A key part of the Ogilvy Digital Marketing Academy's success was, and is, giving people the language to speak about digital. Concepts like Impressions, Reach, Landing Pages, and Programmatic become more useful when we have the words to talk about them. 

Story: don't just tell people about the change, show them what others are doing

Stories are the way that people naturally encode and share complex social information. There are two ways a company can bring their story to life: storytelling and storymaking.

Storytelling is about finding examples of good cultural practice and crafting stories around those actions so that it is easier for others to understand what to do, and to emulate the success of the cultural heroes you celebrate.

Storymaking is about kickstarting this process. It’s not just about what you celebrate, but also how you take action. It is about taking decisive action to establish cultural precedence.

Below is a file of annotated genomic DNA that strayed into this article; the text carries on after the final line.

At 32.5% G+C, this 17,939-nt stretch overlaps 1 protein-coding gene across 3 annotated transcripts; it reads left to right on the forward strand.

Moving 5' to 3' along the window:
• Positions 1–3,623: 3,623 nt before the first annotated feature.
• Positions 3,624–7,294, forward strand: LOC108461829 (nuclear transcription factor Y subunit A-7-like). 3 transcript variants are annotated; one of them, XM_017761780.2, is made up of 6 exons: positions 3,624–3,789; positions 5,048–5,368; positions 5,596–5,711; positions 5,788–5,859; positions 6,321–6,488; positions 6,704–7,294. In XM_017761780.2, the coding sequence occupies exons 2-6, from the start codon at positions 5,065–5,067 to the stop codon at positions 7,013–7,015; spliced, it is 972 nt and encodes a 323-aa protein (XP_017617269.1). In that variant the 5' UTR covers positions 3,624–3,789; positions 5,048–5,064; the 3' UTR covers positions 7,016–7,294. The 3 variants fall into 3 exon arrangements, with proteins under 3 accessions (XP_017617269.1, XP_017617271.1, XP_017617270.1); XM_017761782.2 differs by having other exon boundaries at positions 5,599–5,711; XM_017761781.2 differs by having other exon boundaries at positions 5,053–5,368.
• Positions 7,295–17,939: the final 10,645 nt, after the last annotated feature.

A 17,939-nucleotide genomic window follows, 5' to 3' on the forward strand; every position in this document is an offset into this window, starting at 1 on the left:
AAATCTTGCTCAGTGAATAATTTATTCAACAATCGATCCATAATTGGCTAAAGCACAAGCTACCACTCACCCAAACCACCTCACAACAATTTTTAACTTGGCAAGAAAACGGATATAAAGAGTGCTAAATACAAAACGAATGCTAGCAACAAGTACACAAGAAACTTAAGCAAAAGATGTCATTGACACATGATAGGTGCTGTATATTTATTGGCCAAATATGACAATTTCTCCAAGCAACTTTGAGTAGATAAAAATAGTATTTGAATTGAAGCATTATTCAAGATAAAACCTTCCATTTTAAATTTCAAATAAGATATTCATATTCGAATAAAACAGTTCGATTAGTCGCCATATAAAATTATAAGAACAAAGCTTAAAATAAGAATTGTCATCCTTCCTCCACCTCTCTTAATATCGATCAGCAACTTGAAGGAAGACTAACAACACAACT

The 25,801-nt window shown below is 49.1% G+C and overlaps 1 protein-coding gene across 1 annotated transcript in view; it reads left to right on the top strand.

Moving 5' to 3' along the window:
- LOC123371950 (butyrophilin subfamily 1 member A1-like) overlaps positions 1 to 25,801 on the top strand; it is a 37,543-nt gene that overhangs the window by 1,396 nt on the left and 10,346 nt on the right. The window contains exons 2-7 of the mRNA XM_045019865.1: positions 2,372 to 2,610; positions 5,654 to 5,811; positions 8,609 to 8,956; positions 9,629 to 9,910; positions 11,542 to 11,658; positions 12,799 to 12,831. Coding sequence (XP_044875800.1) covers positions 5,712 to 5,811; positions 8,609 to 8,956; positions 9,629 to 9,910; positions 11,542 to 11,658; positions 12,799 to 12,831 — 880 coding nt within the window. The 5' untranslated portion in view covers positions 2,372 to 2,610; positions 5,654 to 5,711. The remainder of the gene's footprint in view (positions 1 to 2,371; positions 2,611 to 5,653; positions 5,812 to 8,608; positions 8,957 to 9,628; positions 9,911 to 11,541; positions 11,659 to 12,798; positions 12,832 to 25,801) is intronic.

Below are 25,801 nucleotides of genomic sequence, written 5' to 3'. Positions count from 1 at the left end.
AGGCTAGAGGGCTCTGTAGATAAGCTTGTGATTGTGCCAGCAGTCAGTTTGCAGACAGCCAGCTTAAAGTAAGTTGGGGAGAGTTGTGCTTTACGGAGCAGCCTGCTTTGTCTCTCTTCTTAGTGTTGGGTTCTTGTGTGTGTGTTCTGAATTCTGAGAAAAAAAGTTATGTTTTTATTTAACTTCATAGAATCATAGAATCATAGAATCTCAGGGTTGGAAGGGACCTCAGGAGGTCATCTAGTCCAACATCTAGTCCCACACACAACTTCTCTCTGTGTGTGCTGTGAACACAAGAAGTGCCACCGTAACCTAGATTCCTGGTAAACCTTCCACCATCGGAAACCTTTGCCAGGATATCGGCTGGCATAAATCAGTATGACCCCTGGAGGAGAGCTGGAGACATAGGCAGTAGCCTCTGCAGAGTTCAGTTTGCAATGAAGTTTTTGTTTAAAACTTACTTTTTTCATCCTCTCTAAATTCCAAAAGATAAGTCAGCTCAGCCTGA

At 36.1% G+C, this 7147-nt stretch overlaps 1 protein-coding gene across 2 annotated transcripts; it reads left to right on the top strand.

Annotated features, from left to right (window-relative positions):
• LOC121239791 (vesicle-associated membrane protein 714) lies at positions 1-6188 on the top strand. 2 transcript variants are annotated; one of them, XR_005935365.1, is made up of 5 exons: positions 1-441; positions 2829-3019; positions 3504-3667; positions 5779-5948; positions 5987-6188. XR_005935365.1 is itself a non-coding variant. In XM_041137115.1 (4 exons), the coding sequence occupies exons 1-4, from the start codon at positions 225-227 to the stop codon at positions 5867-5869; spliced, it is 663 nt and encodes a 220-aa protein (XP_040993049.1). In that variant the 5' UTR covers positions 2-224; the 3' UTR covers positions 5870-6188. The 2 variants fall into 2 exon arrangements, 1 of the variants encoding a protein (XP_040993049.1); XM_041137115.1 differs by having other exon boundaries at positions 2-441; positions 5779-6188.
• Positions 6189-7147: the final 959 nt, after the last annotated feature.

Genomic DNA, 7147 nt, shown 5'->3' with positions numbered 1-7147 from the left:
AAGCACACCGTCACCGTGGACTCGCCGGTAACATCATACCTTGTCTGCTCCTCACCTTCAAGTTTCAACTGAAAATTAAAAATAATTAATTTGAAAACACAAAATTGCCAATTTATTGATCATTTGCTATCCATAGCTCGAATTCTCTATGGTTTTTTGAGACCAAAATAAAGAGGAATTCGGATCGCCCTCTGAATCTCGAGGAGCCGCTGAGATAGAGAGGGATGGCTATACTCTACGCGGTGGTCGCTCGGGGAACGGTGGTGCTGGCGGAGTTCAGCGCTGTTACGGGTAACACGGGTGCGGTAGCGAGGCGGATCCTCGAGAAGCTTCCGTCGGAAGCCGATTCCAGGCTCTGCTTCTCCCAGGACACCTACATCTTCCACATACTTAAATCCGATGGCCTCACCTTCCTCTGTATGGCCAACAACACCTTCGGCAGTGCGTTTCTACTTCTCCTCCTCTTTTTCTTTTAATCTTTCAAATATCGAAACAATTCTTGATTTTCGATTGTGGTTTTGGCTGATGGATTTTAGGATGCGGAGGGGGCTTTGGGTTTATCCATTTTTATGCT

At Ogilvy, stories were created by investing more heavily in case-studies involving digital integration, such as Be The Coach (which went on to become the most awarded campaign of the year - winning international plaudits including four Gold Lions at Cannes)

Stories are like software for the mind. They help us understand cause and effect, and can have a transformative effect on what we see as possible and expected. 

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The results of the first application of our PARTS model can best be summed up by Ogilvy Cape Town's Managing Director, Gavin Levinson

“What’s the best thing that’s happened in the Ogilvy ‘family’ over the past three years? While there are many highlights and accolades within and across all of Ogilvy’s companies, I would undoubtably say that the ODMA has and continues to be our finest hour.”